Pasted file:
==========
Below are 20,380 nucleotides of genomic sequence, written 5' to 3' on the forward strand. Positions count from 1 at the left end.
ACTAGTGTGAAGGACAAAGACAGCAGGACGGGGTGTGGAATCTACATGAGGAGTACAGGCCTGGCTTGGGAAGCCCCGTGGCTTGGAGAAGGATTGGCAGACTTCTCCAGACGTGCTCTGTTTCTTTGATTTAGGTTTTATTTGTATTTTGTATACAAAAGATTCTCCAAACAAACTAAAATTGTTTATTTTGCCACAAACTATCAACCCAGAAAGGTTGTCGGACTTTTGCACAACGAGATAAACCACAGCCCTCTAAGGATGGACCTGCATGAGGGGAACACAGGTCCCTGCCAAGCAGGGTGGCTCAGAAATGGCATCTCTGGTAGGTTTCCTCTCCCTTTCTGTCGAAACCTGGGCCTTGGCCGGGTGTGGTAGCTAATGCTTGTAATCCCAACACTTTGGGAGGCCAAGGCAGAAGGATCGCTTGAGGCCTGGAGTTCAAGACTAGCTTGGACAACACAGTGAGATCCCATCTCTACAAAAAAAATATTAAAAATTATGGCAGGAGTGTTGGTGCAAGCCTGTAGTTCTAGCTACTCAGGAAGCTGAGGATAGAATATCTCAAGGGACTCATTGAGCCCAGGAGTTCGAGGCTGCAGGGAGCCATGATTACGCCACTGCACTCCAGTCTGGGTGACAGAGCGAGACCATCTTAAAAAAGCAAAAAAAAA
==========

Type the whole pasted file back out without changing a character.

Below are 20,380 nucleotides of genomic sequence, written 5' to 3' on the forward strand. Positions count from 1 at the left end.
ACTAGTGTGAAGGACAAAGACAGCAGGACGGGGTGTGGAATCTACATGAGGAGTACAGGCCTGGCTTGGGAAGCCCCGTGGCTTGGAGAAGGATTGGCAGACTTCTCCAGACGTGCTCTGTTTCTTTGATTTAGGTTTTATTTGTATTTTGTATACAAAAGATTCTCCAAACAAACTAAAATTGTTTATTTTGCCACAAACTATCAACCCAGAAAGGTTGTCGGACTTTTGCACAACGAGATAAACCACAGCCCTCTAAGGATGGACCTGCATGAGGGGAACACAGGTCCCTGCCAAGCAGGGTGGCTCAGAAATGGCATCTCTGGTAGGTTTCCTCTCCCTTTCTGTCGAAACCTGGGCCTTGGCCGGGTGTGGTAGCTAATGCTTGTAATCCCAACACTTTGGGAGGCCAAGGCAGAAGGATCGCTTGAGGCCTGGAGTTCAAGACTAGCTTGGACAACACAGTGAGATCCCATCTCTACAAAAAAAATATTAAAAATTATGGCAGGAGTGTTGGTGCAAGCCTGTAGTTCTAGCTACTCAGGAAGCTGAGGATAGAATATCTCAAGGGACTCATTGAGCCCAGGAGTTCGAGGCTGCAGGGAGCCATGATTACGCCACTGCACTCCAGTCTGGGTGACAGAGCGAGACCATCTTAAAAAAGCAAAAAAAAA